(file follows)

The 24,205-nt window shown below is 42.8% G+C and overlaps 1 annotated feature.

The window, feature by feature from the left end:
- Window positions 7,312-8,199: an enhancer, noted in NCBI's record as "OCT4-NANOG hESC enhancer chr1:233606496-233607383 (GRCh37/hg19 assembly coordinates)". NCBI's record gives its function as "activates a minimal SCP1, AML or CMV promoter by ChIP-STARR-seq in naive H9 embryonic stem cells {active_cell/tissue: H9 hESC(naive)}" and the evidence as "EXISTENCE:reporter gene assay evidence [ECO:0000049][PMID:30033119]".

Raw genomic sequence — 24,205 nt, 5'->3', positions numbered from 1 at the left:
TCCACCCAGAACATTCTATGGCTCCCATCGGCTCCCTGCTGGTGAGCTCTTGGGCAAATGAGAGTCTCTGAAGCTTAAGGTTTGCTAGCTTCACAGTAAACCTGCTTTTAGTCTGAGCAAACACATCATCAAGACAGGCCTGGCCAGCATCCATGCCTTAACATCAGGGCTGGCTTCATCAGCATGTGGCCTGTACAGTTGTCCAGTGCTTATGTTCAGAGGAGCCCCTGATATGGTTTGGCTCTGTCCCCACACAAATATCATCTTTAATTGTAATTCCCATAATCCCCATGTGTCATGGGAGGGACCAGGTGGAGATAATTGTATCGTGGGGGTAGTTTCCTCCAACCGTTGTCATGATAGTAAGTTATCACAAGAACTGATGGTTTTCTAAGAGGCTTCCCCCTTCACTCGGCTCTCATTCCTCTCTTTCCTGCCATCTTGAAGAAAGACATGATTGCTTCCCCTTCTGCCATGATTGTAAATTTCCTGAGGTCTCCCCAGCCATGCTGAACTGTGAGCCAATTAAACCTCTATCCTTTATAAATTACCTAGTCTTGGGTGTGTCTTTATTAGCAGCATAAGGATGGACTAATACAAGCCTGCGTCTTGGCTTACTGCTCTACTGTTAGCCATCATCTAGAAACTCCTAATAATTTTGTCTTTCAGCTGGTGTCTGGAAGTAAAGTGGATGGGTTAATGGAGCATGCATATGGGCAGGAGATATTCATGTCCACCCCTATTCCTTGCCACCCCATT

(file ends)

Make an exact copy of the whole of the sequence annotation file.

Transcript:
The 24,205-nt window shown below is 42.8% G+C and overlaps 1 annotated feature.

The window, feature by feature from the left end:
- Window positions 7,312-8,199: an enhancer, noted in NCBI's record as "OCT4-NANOG hESC enhancer chr1:233606496-233607383 (GRCh37/hg19 assembly coordinates)". NCBI's record gives its function as "activates a minimal SCP1, AML or CMV promoter by ChIP-STARR-seq in naive H9 embryonic stem cells {active_cell/tissue: H9 hESC(naive)}" and the evidence as "EXISTENCE:reporter gene assay evidence [ECO:0000049][PMID:30033119]".

Raw genomic sequence — 24,205 nt, 5'->3', positions numbered from 1 at the left:
TCCACCCAGAACATTCTATGGCTCCCATCGGCTCCCTGCTGGTGAGCTCTTGGGCAAATGAGAGTCTCTGAAGCTTAAGGTTTGCTAGCTTCACAGTAAACCTGCTTTTAGTCTGAGCAAACACATCATCAAGACAGGCCTGGCCAGCATCCATGCCTTAACATCAGGGCTGGCTTCATCAGCATGTGGCCTGTACAGTTGTCCAGTGCTTATGTTCAGAGGAGCCCCTGATATGGTTTGGCTCTGTCCCCACACAAATATCATCTTTAATTGTAATTCCCATAATCCCCATGTGTCATGGGAGGGACCAGGTGGAGATAATTGTATCGTGGGGGTAGTTTCCTCCAACCGTTGTCATGATAGTAAGTTATCACAAGAACTGATGGTTTTCTAAGAGGCTTCCCCCTTCACTCGGCTCTCATTCCTCTCTTTCCTGCCATCTTGAAGAAAGACATGATTGCTTCCCCTTCTGCCATGATTGTAAATTTCCTGAGGTCTCCCCAGCCATGCTGAACTGTGAGCCAATTAAACCTCTATCCTTTATAAATTACCTAGTCTTGGGTGTGTCTTTATTAGCAGCATAAGGATGGACTAATACAAGCCTGCGTCTTGGCTTACTGCTCTACTGTTAGCCATCATCTAGAAACTCCTAATAATTTTGTCTTTCAGCTGGTGTCTGGAAGTAAAGTGGATGGGTTAATGGAGCATGCATATGGGCAGGAGATATTCATGTCCACCCCTATTCCTTGCCACCCCATT